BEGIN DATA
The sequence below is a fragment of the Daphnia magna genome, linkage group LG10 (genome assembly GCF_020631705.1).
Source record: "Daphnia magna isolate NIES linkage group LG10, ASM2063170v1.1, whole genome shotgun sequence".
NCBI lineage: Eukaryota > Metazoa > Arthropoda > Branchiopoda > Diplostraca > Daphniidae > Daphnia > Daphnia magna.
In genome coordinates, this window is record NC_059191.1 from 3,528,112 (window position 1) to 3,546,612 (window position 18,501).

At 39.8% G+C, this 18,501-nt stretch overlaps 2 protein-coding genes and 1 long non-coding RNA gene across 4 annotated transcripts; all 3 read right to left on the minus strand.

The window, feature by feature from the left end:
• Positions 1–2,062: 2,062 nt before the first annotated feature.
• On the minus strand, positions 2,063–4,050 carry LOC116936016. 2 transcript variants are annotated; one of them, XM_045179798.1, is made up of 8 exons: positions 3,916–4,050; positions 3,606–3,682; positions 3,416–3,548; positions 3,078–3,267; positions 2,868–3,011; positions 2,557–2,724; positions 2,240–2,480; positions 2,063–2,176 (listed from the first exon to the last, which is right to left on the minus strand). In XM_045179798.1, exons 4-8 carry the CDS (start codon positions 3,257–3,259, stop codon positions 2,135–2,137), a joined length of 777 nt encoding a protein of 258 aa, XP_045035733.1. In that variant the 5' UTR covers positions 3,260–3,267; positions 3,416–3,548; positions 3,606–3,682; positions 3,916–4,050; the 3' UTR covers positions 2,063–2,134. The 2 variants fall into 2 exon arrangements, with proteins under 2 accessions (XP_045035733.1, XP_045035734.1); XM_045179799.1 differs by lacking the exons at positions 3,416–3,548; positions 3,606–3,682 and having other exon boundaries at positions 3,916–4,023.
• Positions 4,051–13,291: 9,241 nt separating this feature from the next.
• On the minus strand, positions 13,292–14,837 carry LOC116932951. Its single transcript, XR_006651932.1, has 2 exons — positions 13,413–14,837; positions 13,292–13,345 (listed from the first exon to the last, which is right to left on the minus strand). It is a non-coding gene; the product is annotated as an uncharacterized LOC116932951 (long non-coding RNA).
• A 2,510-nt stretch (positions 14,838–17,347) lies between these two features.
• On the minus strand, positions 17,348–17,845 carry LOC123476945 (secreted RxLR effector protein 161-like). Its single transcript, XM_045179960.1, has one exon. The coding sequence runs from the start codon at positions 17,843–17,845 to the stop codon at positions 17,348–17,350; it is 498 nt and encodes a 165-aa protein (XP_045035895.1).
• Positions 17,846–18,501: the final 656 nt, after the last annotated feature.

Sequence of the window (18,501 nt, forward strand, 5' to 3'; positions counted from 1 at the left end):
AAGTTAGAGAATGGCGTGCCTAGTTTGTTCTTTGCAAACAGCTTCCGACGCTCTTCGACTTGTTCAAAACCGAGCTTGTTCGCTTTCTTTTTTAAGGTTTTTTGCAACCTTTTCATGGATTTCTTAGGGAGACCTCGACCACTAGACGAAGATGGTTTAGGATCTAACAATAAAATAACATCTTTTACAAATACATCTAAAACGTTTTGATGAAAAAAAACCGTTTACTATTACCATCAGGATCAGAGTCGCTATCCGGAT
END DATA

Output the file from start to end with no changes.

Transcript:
The sequence below is a fragment of the Daphnia magna genome, linkage group LG10 (genome assembly GCF_020631705.1).
Source record: "Daphnia magna isolate NIES linkage group LG10, ASM2063170v1.1, whole genome shotgun sequence".
NCBI lineage: Eukaryota > Metazoa > Arthropoda > Branchiopoda > Diplostraca > Daphniidae > Daphnia > Daphnia magna.
In genome coordinates, this window is record NC_059191.1 from 3,528,112 (window position 1) to 3,546,612 (window position 18,501).

At 39.8% G+C, this 18,501-nt stretch overlaps 2 protein-coding genes and 1 long non-coding RNA gene across 4 annotated transcripts; all 3 read right to left on the minus strand.

The window, feature by feature from the left end:
• Positions 1–2,062: 2,062 nt before the first annotated feature.
• On the minus strand, positions 2,063–4,050 carry LOC116936016. 2 transcript variants are annotated; one of them, XM_045179798.1, is made up of 8 exons: positions 3,916–4,050; positions 3,606–3,682; positions 3,416–3,548; positions 3,078–3,267; positions 2,868–3,011; positions 2,557–2,724; positions 2,240–2,480; positions 2,063–2,176 (listed from the first exon to the last, which is right to left on the minus strand). In XM_045179798.1, exons 4-8 carry the CDS (start codon positions 3,257–3,259, stop codon positions 2,135–2,137), a joined length of 777 nt encoding a protein of 258 aa, XP_045035733.1. In that variant the 5' UTR covers positions 3,260–3,267; positions 3,416–3,548; positions 3,606–3,682; positions 3,916–4,050; the 3' UTR covers positions 2,063–2,134. The 2 variants fall into 2 exon arrangements, with proteins under 2 accessions (XP_045035733.1, XP_045035734.1); XM_045179799.1 differs by lacking the exons at positions 3,416–3,548; positions 3,606–3,682 and having other exon boundaries at positions 3,916–4,023.
• Positions 4,051–13,291: 9,241 nt separating this feature from the next.
• On the minus strand, positions 13,292–14,837 carry LOC116932951. Its single transcript, XR_006651932.1, has 2 exons — positions 13,413–14,837; positions 13,292–13,345 (listed from the first exon to the last, which is right to left on the minus strand). It is a non-coding gene; the product is annotated as an uncharacterized LOC116932951 (long non-coding RNA).
• A 2,510-nt stretch (positions 14,838–17,347) lies between these two features.
• On the minus strand, positions 17,348–17,845 carry LOC123476945 (secreted RxLR effector protein 161-like). Its single transcript, XM_045179960.1, has one exon. The coding sequence runs from the start codon at positions 17,843–17,845 to the stop codon at positions 17,348–17,350; it is 498 nt and encodes a 165-aa protein (XP_045035895.1).
• Positions 17,846–18,501: the final 656 nt, after the last annotated feature.

Sequence of the window (18,501 nt, forward strand, 5' to 3'; positions counted from 1 at the left end):
AAGTTAGAGAATGGCGTGCCTAGTTTGTTCTTTGCAAACAGCTTCCGACGCTCTTCGACTTGTTCAAAACCGAGCTTGTTCGCTTTCTTTTTTAAGGTTTTTTGCAACCTTTTCATGGATTTCTTAGGGAGACCTCGACCACTAGACGAAGATGGTTTAGGATCTAACAATAAAATAACATCTTTTACAAATACATCTAAAACGTTTTGATGAAAAAAAACCGTTTACTATTACCATCAGGATCAGAGTCGCTATCCGGAT